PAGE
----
Google has a patent for a terrifying, immortal robot that knows everything about you

2 Apr 2015

Share on FacebookTweet about this on TwitterShare on LinkedInShare on Google+Pin on PinterestShare on RedditEmail this to someone

Share on FacebookTweet about this on TwitterShare on LinkedInShare on Google+Pin on PinterestShare on RedditEmail this to someone

In what may be described as a plot somewhere in between Futurama and Weird Science, Google has been awarded a patent for a robot whose personality can be anything from a celebrity to your deceased loved one.

The cloud-based robot will be personality driven, you see, with numerous options as to how it is created.

This is a reflection of an industry that is consistently aiming for bigger and better things, without necessarily making it to each goal.

For example only this week we reported three genius pieces of robotics from Festo, which flew, worked together, self charged and could pick up a multitude of devices.

The incorporation of various devices like these will one day, presumably, create an advanced, robotic friend for us.

Who better to match a personality?

And Google’s patent looks to capitalise on what the company does best, that is knowing its customers incredibly well.

That’s because we are so engrossed with our online lives, garnering mounds and mounds of personal data for the search giant to digest and react to – our shopping habits, our film favourites, what music we like and what makes us angry.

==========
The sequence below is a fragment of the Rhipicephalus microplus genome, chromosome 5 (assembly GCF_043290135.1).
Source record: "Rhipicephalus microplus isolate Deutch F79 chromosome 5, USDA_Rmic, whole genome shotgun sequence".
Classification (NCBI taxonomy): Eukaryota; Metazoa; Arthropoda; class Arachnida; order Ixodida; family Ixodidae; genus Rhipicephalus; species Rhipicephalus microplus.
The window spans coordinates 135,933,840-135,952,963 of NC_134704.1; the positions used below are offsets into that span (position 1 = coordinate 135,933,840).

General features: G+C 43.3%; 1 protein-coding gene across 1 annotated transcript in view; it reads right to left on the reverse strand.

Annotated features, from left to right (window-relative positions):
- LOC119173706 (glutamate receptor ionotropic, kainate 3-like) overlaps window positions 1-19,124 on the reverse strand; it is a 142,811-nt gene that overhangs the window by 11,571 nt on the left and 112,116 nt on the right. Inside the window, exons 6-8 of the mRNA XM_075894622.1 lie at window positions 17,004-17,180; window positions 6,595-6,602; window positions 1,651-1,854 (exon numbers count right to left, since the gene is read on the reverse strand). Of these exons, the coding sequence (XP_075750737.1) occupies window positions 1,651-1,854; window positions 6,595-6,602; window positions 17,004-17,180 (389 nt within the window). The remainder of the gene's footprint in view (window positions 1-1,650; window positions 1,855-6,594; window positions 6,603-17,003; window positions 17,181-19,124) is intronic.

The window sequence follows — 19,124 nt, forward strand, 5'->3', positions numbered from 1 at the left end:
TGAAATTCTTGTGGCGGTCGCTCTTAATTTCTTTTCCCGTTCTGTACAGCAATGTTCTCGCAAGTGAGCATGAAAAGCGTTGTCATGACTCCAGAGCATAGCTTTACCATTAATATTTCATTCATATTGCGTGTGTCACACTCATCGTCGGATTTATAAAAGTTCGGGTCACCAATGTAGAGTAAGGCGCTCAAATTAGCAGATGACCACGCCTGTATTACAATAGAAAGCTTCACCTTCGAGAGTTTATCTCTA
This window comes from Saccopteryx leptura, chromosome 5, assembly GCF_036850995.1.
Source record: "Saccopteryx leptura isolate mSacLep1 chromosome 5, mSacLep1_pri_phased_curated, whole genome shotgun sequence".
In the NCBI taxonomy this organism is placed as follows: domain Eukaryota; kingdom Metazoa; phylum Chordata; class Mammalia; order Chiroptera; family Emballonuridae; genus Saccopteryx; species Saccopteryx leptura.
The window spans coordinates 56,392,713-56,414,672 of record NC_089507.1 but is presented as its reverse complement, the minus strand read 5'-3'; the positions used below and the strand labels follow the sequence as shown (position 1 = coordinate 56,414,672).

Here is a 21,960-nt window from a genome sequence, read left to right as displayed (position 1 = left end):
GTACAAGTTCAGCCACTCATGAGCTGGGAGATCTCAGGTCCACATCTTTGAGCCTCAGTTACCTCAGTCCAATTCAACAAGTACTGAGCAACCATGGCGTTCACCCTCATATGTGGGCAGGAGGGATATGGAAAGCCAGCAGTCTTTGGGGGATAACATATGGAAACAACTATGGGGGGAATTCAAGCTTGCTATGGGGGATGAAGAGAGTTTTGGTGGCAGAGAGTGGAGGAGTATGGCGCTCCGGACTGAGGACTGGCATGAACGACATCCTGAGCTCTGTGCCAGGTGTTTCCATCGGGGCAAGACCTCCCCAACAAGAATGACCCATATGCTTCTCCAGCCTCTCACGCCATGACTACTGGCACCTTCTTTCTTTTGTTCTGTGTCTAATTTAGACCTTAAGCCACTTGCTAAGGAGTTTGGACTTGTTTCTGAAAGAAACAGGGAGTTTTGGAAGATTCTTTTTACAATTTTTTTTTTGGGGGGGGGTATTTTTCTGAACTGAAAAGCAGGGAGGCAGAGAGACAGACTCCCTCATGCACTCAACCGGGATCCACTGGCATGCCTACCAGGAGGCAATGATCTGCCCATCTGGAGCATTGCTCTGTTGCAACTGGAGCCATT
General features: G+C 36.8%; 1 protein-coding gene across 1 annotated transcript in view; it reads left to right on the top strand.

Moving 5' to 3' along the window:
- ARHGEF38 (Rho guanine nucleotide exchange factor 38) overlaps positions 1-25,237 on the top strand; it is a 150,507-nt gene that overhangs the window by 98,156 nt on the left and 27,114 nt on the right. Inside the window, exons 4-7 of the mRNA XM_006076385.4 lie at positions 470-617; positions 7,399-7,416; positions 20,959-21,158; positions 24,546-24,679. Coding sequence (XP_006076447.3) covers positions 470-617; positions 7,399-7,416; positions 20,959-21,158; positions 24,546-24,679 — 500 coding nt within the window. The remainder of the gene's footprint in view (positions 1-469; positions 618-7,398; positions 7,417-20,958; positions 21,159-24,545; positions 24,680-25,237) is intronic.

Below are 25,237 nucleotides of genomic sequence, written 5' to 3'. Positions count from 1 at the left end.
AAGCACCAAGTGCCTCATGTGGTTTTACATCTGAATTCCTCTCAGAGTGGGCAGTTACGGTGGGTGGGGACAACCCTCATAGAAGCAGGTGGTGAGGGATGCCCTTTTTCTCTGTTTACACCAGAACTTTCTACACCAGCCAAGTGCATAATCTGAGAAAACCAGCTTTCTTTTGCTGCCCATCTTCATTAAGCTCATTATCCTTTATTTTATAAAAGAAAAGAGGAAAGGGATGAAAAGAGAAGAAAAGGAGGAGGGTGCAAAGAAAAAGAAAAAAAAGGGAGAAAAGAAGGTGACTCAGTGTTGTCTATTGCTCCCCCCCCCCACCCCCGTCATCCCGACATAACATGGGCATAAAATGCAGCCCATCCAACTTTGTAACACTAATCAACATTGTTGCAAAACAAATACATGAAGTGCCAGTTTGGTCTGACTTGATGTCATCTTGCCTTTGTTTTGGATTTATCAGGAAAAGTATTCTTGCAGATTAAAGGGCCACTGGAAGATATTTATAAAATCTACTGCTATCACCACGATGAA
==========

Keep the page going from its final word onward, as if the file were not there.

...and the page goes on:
Google’s patent allows the robot react to your facial expressions and act accordingly or, somewhat worryingly, monitor your digital profiles to establish a personality that best suits you.

“The user-profile may be linked to other profiles that the user has created, as on social networking sites, such that the robot can access up-to-date and accurate information regarding the user," reads the patent.

“The user-profile may include information corresponding to the user's personality, history, lifestyle, preferences, and/or predispositions. The robot may use such information when interacting with the user.”

By the looks of the patent you can choose a happy robot, a grim one, one that doesn’t trust you, whatever you want.

A Woody Allen robot, that's right

It can be tweaked from existing templates, “to provide states or moods representing transitory conditions of happiness, fear, surprise, perplexion (e.g., the Woody Allen robot), thoughtfulness, derision (e.g., the Rodney Dangerfield robot), and so forth.”

It can take on the personality of real-world people, celebrities and dead loved ones. Who wouldn’t want a robot Barack Obama following you around the house while you did your chores, while a robot grandma talks incoherently at the wall.

Although copyright laws will surely be dragged into the limelight. Bruce Lee's estate, for example, has just said it plans to fight efforts to digitally recreate the martial artist for an upcoming movie.

What’s better, or worse, your robot can never die. You store its personality in the cloud and, should a Johnny Five fate befall your electronic friend, you just load it into a new one.

Data security will be an absolute minefield if these robots come to pass, but hey, that hasn’t stopped major internet businesses in the past!

Robot and human finger image via Shutterstock

66

DAYS

4

HOURS

26

MINUTES

Buy your tickets now!

Gordon Hunt is a journalist at Siliconrepublic.com

editorial@siliconrepublic.com